2. Because of #1, fans don't want to watch. Why would one watch what is essentially a glorified flag football game with half-ass effort? I'm willing to bet a majority of fans have already seen their favorite team give that type of effort at some point during the season. It's hard to sell a bad product, even if the Rams and 49ers can do it. The last time people really enjoyed the Pro Bowl, Sean Taylor absolutely drilled a punter near the sideline.
As non-purposeful as this game looks, there is still hope to save the game.
Luckily for the 20 people that read this, absolutely nobody asked me for my opinion on how to spice things up.
Whether you're #MakeTheProBowlGreatAgain or #NotMyProBowl, the following are ideas to rejuvenate the NFL All-Star Game:
Host it After the Super Bowl
This is one of the most common knocks on the game. Previously being played a week after the Super Bowl, this gave players playing in the Super Bowl the chance to participate in the game, which could possibly encourage other players to participate in the game as well.
Get Fans More Involved
This could be accomplished a number of ways. One idea would be to let the fans draft teams, either through social media polling (The NBA All-Star voting shows how "amazing" fans are at deciding All-Stars) or through a live draft of fans selected either randomly or a contest. If that doesn't butter your biscuit, giving the opportunity for a fan/fans to call plays during one series during the game would also be a fun way to get more interaction and interest.
Have Back-ups Play Instead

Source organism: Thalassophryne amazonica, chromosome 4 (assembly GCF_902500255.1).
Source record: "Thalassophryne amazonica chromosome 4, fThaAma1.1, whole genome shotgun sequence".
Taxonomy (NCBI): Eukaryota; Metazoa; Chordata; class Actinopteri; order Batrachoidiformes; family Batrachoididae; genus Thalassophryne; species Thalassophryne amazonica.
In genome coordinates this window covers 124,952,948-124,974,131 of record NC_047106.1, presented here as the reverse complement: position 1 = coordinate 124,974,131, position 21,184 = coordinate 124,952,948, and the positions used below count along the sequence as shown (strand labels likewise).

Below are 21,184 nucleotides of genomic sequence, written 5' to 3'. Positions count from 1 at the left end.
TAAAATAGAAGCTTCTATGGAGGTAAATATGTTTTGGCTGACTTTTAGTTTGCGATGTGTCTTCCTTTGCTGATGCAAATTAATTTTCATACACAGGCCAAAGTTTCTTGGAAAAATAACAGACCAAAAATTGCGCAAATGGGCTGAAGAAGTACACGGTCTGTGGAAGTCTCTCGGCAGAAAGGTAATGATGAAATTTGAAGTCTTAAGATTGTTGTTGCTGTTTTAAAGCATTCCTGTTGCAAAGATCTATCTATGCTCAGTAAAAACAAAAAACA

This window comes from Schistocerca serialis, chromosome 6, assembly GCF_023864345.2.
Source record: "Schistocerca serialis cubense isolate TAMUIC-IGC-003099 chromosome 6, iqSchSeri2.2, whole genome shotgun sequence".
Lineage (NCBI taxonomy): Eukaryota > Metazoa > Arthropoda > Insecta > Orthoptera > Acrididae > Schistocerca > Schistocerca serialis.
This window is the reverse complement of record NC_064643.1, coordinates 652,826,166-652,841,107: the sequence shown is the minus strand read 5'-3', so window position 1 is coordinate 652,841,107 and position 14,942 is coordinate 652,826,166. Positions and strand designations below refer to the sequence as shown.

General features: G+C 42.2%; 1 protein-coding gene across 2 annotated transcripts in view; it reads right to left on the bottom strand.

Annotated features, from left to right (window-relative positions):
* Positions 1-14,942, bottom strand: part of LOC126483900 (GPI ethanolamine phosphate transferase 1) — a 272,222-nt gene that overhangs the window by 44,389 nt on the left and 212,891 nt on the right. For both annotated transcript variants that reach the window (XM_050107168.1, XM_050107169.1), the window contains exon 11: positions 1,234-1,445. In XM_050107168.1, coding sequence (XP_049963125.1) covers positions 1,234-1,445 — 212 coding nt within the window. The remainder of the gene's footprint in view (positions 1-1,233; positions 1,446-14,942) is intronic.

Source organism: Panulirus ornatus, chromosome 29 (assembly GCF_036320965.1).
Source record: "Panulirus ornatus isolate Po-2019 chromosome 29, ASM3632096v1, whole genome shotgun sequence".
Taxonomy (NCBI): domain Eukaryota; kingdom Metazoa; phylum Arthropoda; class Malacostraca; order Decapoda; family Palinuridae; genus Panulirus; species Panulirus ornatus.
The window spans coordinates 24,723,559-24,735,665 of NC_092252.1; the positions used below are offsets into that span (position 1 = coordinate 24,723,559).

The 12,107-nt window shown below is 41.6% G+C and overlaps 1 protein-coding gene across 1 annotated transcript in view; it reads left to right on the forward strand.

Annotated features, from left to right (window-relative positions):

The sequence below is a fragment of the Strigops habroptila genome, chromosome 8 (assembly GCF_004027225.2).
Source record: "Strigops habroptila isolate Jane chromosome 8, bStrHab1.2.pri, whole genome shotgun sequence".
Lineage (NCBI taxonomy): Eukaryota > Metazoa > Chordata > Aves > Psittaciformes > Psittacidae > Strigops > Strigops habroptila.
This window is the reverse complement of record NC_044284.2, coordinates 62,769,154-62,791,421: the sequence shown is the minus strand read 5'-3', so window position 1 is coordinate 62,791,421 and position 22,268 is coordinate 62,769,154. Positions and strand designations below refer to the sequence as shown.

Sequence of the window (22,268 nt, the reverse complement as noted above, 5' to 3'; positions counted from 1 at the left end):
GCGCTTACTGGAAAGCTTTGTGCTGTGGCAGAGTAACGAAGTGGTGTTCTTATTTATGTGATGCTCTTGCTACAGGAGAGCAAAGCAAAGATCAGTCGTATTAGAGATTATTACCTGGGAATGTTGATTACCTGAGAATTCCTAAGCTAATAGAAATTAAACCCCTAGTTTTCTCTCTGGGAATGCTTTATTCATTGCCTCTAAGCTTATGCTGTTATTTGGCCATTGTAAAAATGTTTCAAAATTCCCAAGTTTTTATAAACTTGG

Now we're starting to dig deep up our sleeve as far as ideas go. Although back-up players doesn't sound extra enticing at first, just remember that 37 players declined their invitation this year, so we might be a lot closer than we think. These back-ups wouldn't necessarily be practice squad players (how cool would it be to be discovered in the All-Star game?) but some first string players and many second string players would have the opportunity to play. To entice these players to give a little effort, the prize for a win: A half-million dollar paycheck. Better quality of play= Better quality television.
Have the Pro Bowl Count For Something
Similar to what the MLB All-Star game used to incorporate, the NFL could have their own game have a little extra meaning for the following season. One idea that could work is having the winning conference have home-field advantage in the season opener the following year. Either have the Super Bowl be an automatic re-match for week one, or have inter-conference play for all of the first week. It may not be much to fight over in February, but home field advantage is always a luxury.
Make Players Play Foreign Positions
Aiding more towards the "Hold my beer" side of the scale, it's an odd yet fascinating idea that would be a lot more interesting than what the game already gives us. How awesome would it be to see Dontari Poe at quarterback throwing to Pat McAfee while Tom Brady covers him at corner? Great football? Probably not. Entertaining? You bet.
Have Mascots And/Or Referee's Play
There's not too much to this concept. I'm sure the fans would love to see something like this happen. Make a bad hit on a defenseless receiver call? Did you rule Dez didn't catch it? Strap that helmet on extra tight, Mr. Zebra. Prepare to be on SportsCenter. And how about those cocky mascots? Running all over those kids during halftime? Red Bird better make sure he has peripheral vision.